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Memiş H., Çakır A., Güzel S., Özdemir N., Gün Z. Ü.

13th International Symposium on Pharmaceutical Sciences, Ankara, Turkey, 22 - 25 June 2021, pp.211

  • Publication Type: Conference Paper / Summary Text
  • City: Ankara
  • Country: Turkey
  • Page Numbers: pp.211
  • Inonu University Affiliated: Yes


Introduction: Drug-related problems (DRPs) are an undesirable patient experience that involves drug therapy and actually or potentially interferes with the desired patient outcome (1). Dose-related errors are common DRPs in patients with renal impairment that require close follow-up and dose adjustment according to renal functions (2). In this study, it was aimed to evaluate the appropriateness of drug doses in nephrology inpatient clinic according to patients’ renal functions.

Materials and Methods: This point prevalence cross-sectional study was conducted in the adult nephrology clinic of a tertiary care hospital. Inpatients on the day of the point prevalence (30th April 2021) were included in the study. All orders prescribed during the patients' hospitalization period at the nephrology clinic were retrospectively reviewed by 3 clinical pharmacists. Lexicomp UpToDate® and Rx Media Pharma® were used in the evaluation of drugs’ doses. The creatinine clearance was calculated using the Chronic Kidney Disease Epidemiology Collaboration (CKD-EPI) equation. To summarize the characteristics of the data, descriptive statistics were used.

Results: The data of 22 patients, 9 (40.9%) male, and 13 (59.1%) female, with a mean age of 57.95±14.40 years, were analyzed. The proportion of chronic kidney disease, acute kidney disease, and hyponatremia was respectively 52%, 16%, and 16%. Seven patients were on dialysis; 2 (28.57%) of them were peritoneal dialysis and 5 (71.43%) of them were hemodialysis. The mean number of chronic diseases per patient was 2,09±1.35 and the patients’ mean length of stay was 12±8.81 days. Fifty-eight drugs were required dose adjustment according to patients’ renal functions. Fourteen (24.14%) drugs’ dose was not appropriate in terms of the patients’ estimated glomerular filtration rate values. The pharmacological groups of drugs requiring dose adjustment were antimicrobials (42.85%), anticoagulants (21.42%), antihyperuricemics (14.28%), and others (21.45%). It was found that most of the antimicrobial requiring dose adjustment was cefazolin (33.33%). While vancomycin (16.67%) required an increase in the dose, tenofovir alafenamide (16.67%) required discontinuation and other antimicrobials required dose reduction.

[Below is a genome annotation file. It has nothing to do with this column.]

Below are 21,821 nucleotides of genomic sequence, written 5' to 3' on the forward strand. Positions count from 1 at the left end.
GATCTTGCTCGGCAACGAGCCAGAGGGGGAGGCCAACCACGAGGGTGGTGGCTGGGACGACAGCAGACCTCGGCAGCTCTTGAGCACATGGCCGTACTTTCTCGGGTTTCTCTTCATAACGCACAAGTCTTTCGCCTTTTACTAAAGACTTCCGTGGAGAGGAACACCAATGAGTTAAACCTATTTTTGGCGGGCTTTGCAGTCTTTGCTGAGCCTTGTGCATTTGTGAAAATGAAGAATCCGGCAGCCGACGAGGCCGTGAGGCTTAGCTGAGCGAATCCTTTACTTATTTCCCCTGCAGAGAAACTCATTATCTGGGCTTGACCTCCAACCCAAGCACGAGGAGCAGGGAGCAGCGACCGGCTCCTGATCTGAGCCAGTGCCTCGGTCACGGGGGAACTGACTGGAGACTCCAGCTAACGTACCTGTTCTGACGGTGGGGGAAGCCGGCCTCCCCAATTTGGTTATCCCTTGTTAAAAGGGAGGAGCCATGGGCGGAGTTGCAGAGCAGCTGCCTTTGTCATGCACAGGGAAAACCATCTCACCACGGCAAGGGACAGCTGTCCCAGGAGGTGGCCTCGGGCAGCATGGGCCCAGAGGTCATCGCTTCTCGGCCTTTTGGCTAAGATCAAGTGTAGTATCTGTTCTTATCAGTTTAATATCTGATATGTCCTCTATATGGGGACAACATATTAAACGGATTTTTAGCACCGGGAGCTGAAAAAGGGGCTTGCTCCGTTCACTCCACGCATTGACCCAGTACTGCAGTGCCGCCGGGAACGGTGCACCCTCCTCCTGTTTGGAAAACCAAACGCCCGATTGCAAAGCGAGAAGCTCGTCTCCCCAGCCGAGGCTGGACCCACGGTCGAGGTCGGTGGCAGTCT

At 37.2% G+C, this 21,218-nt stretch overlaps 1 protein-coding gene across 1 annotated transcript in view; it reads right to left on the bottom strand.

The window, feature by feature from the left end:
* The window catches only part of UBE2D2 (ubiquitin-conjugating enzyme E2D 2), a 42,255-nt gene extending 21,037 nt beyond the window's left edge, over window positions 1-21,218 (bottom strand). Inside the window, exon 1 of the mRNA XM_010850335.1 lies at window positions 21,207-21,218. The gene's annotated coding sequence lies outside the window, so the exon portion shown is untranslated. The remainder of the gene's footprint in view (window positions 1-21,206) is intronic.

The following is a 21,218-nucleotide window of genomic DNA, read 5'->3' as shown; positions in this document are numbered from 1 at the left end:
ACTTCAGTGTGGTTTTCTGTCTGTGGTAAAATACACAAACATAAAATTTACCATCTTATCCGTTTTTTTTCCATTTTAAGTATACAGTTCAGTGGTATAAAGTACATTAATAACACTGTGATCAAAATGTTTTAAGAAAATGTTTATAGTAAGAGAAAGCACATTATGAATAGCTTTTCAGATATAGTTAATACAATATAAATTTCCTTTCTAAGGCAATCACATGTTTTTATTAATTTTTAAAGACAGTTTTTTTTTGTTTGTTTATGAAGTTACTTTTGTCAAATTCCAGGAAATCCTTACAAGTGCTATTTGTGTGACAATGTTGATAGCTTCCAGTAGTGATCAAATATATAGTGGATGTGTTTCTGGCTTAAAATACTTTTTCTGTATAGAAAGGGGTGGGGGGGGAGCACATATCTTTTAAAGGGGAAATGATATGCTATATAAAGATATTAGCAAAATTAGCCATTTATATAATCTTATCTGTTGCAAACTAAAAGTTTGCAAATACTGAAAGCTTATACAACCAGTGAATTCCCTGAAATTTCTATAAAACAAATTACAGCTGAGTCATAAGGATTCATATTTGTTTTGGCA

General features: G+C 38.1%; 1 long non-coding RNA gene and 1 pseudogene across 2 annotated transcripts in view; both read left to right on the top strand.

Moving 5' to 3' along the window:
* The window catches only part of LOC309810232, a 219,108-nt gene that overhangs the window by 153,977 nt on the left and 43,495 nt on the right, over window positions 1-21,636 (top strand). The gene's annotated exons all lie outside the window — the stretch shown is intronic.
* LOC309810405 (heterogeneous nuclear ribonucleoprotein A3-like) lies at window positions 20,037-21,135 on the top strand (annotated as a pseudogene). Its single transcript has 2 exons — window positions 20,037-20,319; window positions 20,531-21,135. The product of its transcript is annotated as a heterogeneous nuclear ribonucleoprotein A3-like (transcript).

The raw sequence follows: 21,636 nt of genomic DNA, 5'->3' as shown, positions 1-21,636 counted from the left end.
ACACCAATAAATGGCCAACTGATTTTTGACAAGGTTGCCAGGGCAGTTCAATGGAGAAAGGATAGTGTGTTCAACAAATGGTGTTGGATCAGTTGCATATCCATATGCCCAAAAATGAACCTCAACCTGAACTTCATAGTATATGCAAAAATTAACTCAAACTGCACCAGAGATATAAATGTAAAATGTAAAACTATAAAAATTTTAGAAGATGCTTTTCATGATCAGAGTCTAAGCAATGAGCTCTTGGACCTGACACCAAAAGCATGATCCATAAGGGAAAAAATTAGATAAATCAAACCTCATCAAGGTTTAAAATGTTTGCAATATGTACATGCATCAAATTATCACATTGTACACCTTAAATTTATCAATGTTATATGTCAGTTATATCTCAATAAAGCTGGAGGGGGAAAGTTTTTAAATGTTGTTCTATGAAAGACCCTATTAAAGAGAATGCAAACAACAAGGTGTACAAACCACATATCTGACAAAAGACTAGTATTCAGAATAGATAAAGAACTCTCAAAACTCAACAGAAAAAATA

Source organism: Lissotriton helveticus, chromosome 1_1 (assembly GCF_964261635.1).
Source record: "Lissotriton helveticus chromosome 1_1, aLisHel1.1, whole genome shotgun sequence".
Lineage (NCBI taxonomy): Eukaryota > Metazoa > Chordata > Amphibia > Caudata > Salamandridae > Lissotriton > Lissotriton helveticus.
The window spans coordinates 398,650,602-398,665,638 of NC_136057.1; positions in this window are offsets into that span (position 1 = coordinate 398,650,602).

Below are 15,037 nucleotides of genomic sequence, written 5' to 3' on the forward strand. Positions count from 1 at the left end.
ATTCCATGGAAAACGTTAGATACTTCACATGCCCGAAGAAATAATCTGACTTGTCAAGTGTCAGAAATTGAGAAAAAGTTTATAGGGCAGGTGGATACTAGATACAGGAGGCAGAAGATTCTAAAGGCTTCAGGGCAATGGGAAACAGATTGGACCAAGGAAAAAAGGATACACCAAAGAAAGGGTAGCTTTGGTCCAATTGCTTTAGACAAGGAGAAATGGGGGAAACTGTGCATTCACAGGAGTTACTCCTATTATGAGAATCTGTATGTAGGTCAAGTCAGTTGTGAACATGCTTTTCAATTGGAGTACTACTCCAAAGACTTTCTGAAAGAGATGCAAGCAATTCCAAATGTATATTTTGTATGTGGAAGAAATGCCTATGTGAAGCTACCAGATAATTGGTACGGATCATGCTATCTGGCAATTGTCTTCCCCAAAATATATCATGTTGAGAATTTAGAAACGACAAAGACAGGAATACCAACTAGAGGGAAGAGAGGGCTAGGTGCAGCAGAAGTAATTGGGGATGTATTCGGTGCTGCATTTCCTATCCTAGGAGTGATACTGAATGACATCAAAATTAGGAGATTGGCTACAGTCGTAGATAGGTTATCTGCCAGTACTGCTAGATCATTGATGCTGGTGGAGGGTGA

Conclusions: In this study, the highest dose error was encountered in antimicrobial drugs. In patients with reduced kidney function, dose adjustment of certain drugs is necessary to prevent toxicity and to provide an effective treatment. The involvement of the clinical pharmacist in the multidisciplinary team in nephrology clinics will contribute to the detection and prevention of DRPs.